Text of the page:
In the New Testament, when the reference is to God, aiônios may be presumed to signify "eternal" in the sense of "perpetual." Nevertheless, the precise sense of aiônios in the New Testament, as in the Hebrew Bible, cannot be resolved with the help of explicit definitions or statements equating it with terms such as "ungenerated" and "imperishable," of the sort found in the philosophers and in Philo of Alexandria. Hence, the positions adopted by religious scholars in this controversy have embraced both extremes. On the one hand, William Russell Straw affirms of aiôn that, in the Septuagint, "it is never found with the meaning of 'life,' 'lifetime'... The majority of instances can bear only the meaning 'eternal....' As for aiônios, "It may be rendered 'eternal' or 'everlasting' in every occurrence." Peder Margido Myhre, on the contrary, argues that the Platonic sense of the term as "metaphysical endlessness" is entirely absent in the New Testament. I quote: "Since, in all Greek literature, sacred and profane, aiônios is applied to finite things overwhelmingly more frequently than to things immortal, no fair critic can assert ... that when it is qualifying the future punishment it has the stringent meaning of metaphysical endlessness.... The idea of eternal torment introduced into these words of the Bible by a theological school that was entirely ignorant of the Greek language would make God to be a cruel tyrant."

We turn now to the two uses of the more strictly philosophical term aïdios in the New Testament. The first (Rm 1:20) refers unproblematically to the power and divinity of God. In the second occurrence, however (Jud 6), aïdios is employed of eternal punishment -- not that of human beings, however, but of evil angels, who are imprisoned in darkness "with eternal chains" (desmois aïdiois). But there is a qualification: "until the judgment of the great day." The angels, then, will remain chained up until Judgment Day; we are not informed of what will become of them afterwards. Why aïdios of the chains, instead of aiônios, used in the next verse of the fire of which the punishments of the Sodomites is an example? Perhaps because they continue from the moment of the angels' incarceration, at the beginning of the world, until the judgment that signals the entry into the new aiôn: thus, the term indicates the uninterrupted continuity throughout all time in this world -- this could not apply to human beings, who do not live through the entire duration of the present universe; to them applies rather the sequence of aiônes or generations.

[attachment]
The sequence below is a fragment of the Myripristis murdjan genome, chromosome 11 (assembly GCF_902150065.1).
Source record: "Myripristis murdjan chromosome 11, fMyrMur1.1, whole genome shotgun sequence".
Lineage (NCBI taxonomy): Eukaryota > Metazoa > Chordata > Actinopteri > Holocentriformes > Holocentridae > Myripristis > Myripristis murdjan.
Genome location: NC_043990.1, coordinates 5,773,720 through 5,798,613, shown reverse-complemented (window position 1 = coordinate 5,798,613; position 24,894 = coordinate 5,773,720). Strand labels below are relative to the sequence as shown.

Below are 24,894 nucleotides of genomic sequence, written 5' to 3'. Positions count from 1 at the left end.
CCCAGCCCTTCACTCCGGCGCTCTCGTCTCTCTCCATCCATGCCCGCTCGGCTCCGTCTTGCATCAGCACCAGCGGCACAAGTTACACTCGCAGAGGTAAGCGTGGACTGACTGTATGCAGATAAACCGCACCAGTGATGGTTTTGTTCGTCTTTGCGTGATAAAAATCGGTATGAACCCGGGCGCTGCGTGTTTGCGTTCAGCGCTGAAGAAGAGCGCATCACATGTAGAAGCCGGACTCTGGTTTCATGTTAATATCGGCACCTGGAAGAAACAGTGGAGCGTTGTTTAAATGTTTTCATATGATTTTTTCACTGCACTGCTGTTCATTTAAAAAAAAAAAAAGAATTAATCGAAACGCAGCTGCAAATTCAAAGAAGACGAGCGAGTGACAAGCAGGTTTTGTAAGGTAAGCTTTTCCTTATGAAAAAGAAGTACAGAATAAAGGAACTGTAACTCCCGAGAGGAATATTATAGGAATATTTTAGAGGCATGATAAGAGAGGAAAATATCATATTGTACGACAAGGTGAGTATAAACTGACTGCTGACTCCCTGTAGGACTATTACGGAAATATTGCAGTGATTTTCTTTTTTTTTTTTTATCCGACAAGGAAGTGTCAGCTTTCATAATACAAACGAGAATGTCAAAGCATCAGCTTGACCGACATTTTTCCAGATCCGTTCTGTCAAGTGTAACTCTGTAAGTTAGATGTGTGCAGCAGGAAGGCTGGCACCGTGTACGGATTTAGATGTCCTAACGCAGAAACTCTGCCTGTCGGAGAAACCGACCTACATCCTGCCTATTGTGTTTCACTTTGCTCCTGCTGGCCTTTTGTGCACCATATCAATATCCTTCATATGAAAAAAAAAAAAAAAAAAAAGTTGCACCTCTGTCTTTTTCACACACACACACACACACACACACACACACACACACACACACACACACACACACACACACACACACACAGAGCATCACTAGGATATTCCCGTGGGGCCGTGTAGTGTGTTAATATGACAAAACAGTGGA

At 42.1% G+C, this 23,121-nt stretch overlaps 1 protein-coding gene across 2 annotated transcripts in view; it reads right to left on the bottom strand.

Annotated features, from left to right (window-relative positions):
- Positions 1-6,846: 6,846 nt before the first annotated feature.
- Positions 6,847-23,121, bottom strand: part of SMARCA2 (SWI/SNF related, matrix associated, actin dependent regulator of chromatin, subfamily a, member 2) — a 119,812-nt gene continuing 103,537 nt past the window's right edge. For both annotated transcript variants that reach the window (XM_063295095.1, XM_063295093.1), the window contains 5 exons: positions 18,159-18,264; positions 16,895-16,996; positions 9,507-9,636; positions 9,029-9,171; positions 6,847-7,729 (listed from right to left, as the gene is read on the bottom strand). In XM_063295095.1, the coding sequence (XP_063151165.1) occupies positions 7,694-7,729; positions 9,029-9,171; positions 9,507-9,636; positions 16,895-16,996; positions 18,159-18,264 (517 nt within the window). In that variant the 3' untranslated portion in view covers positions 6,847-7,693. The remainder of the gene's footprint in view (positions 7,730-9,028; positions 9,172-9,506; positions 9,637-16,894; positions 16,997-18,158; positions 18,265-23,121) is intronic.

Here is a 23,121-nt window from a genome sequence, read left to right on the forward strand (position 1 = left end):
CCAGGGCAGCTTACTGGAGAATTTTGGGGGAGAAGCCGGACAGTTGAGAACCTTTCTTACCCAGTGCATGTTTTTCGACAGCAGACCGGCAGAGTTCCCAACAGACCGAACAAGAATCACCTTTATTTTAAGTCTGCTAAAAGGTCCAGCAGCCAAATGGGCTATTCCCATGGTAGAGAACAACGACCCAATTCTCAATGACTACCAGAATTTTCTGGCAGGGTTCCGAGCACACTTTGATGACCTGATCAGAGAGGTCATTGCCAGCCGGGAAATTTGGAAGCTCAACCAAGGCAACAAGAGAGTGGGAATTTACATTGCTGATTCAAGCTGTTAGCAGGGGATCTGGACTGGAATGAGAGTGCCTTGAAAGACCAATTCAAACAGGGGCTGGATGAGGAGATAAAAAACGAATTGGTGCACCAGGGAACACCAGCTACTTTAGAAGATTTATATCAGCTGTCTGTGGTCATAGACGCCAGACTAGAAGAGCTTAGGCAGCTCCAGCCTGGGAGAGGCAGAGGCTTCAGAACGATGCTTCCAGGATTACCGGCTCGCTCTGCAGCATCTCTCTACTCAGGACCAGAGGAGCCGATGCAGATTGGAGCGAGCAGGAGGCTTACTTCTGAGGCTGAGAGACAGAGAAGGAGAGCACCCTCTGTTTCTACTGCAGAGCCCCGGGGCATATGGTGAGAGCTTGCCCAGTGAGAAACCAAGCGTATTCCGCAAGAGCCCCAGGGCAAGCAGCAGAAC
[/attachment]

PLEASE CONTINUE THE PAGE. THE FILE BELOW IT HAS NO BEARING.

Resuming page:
We conclude with a glance at Origen's use of aiônios and aïdios (in our larger project we carry our investigation down to the time of Dionysius the Ps.-Areopagite). In Origen, there are many passages that refer to the aiônios life, in the formula characteristic of the New Testament: the emphasis seems to be not so much on eternity, that is, temporal infinity, as on the life in the next world or aiôn. A particularly clear instance is (we believe) Philocalia, where the aiônios life is defined as that which will occur in the future aiôn. Origen affirms that God gave Scripture "body for those we existed before us [i.e., the Hebrews], soul for us, and spirit [pneuma] for those in the aiôn to come, who will obtain a life aiônios." So too, in the Commentary on Matthew, the future life (aiônios) is contrasted with that in the present (proskairos). Again, Origen in a series of passages opposes the ephemeral sensible entities of the present time (proskaira) to the invisible and lasting objects of the world to come (aiônia).

Consistent with the usage of the Septuagint and the New Testament, Origen also applies the adjective aiônios to attributes of God. In one particularly illuminating passage, Origen speaks of the eternal God (tou aiôniou theou) and of the concealment of the mystery of Jesus over aiônios stretches of time (khronois aiôniois), where the sense is plainly "from time immemorial." So too, Origen mentions the "days of the aiôn," and "aiônia years" (etê aiônia), that is, very long periods of time, and the phrase eis tous aiônas here signifies "for a very long time."

In Origen, the adjective aïdios occurs much less frequently than aiônios, and when it is used, it is almost always in reference to God or His attributes; it presumably means "eternal" in the strict sense of limitless in time or beyond time.

In On Principles 3.3.5, Origen gives a clear sign that he understands aiôn in the sense of a succession of aiônes prior to the final apocatastasis, at which point one arrives at the true eternity, that is, aïdiotês. Eternity in the strict sense pertains, according to Origen, to the apocatastasis, not to the previous sequence of ages or aiônes. So too, Origen explains that Christ "reigned without flesh prior to the ages, and reigned in the flesh in the ages" (aiôniôs, adverb). Again, the "coming aiôn" indicates the next world (epi ton mellonta aiôna), where sinners will indeed be consigned to the pur aionion, that is, the fire that pertains to the future world; it may well last for a long time, but it is not, for Origen, eternal.